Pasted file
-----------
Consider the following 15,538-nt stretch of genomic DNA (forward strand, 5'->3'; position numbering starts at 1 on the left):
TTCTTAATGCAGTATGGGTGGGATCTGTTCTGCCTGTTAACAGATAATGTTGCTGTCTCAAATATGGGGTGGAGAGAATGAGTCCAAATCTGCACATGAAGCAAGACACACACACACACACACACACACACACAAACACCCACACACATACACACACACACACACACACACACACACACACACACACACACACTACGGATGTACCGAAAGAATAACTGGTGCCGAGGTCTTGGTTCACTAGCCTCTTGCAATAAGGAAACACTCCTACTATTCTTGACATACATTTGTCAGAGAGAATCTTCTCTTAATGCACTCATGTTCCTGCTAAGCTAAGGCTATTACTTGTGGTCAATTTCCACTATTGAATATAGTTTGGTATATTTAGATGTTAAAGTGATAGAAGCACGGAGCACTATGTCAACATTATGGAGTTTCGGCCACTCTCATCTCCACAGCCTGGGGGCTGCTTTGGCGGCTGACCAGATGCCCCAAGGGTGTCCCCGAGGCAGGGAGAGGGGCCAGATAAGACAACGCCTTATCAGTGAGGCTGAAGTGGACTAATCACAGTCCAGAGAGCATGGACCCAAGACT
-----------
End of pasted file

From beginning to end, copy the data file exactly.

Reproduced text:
Consider the following 15,538-nt stretch of genomic DNA (forward strand, 5'->3'; position numbering starts at 1 on the left):
TTCTTAATGCAGTATGGGTGGGATCTGTTCTGCCTGTTAACAGATAATGTTGCTGTCTCAAATATGGGGTGGAGAGAATGAGTCCAAATCTGCACATGAAGCAAGACACACACACACACACACACACACACACAAACACCCACACACATACACACACACACACACACACACACACACACACACACACACACACTACGGATGTACCGAAAGAATAACTGGTGCCGAGGTCTTGGTTCACTAGCCTCTTGCAATAAGGAAACACTCCTACTATTCTTGACATACATTTGTCAGAGAGAATCTTCTCTTAATGCACTCATGTTCCTGCTAAGCTAAGGCTATTACTTGTGGTCAATTTCCACTATTGAATATAGTTTGGTATATTTAGATGTTAAAGTGATAGAAGCACGGAGCACTATGTCAACATTATGGAGTTTCGGCCACTCTCATCTCCACAGCCTGGGGGCTGCTTTGGCGGCTGACCAGATGCCCCAAGGGTGTCCCCGAGGCAGGGAGAGGGGCCAGATAAGACAACGCCTTATCAGTGAGGCTGAAGTGGACTAATCACAGTCCAGAGAGCATGGACCCAAGACT